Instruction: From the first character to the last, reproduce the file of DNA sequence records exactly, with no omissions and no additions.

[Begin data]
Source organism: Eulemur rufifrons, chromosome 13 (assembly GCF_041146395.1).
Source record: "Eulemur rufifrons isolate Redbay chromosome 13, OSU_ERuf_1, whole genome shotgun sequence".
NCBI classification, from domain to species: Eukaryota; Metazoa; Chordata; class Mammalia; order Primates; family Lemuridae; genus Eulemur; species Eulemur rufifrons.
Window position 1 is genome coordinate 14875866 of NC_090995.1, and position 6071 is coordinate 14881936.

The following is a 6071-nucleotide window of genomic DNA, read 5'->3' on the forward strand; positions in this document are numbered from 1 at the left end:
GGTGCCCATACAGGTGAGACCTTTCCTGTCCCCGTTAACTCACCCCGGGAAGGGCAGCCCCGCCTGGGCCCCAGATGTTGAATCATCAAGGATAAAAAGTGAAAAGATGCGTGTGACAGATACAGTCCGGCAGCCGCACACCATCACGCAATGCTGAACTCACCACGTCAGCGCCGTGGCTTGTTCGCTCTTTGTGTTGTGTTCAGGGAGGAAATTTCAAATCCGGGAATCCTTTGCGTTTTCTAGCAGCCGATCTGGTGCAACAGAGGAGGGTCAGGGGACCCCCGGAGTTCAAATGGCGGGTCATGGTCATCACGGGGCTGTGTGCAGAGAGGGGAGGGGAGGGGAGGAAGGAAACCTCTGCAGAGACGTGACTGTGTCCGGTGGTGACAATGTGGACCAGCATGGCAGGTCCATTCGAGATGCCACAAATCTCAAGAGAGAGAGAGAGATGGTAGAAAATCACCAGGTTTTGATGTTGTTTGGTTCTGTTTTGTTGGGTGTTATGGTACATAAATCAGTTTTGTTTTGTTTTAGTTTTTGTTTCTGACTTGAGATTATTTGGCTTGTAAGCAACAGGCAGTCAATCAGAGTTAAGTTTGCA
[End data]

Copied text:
Source organism: Eulemur rufifrons, chromosome 13 (assembly GCF_041146395.1).
Source record: "Eulemur rufifrons isolate Redbay chromosome 13, OSU_ERuf_1, whole genome shotgun sequence".
NCBI classification, from domain to species: Eukaryota; Metazoa; Chordata; class Mammalia; order Primates; family Lemuridae; genus Eulemur; species Eulemur rufifrons.
Window position 1 is genome coordinate 14875866 of NC_090995.1, and position 6071 is coordinate 14881936.

The following is a 6071-nucleotide window of genomic DNA, read 5'->3' on the forward strand; positions in this document are numbered from 1 at the left end:
GGTGCCCATACAGGTGAGACCTTTCCTGTCCCCGTTAACTCACCCCGGGAAGGGCAGCCCCGCCTGGGCCCCAGATGTTGAATCATCAAGGATAAAAAGTGAAAAGATGCGTGTGACAGATACAGTCCGGCAGCCGCACACCATCACGCAATGCTGAACTCACCACGTCAGCGCCGTGGCTTGTTCGCTCTTTGTGTTGTGTTCAGGGAGGAAATTTCAAATCCGGGAATCCTTTGCGTTTTCTAGCAGCCGATCTGGTGCAACAGAGGAGGGTCAGGGGACCCCCGGAGTTCAAATGGCGGGTCATGGTCATCACGGGGCTGTGTGCAGAGAGGGGAGGGGAGGGGAGGAAGGAAACCTCTGCAGAGACGTGACTGTGTCCGGTGGTGACAATGTGGACCAGCATGGCAGGTCCATTCGAGATGCCACAAATCTCAAGAGAGAGAGAGAGATGGTAGAAAATCACCAGGTTTTGATGTTGTTTGGTTCTGTTTTGTTGGGTGTTATGGTACATAAATCAGTTTTGTTTTGTTTTAGTTTTTGTTTCTGACTTGAGATTATTTGGCTTGTAAGCAACAGGCAGTCAATCAGAGTTAAGTTTGCA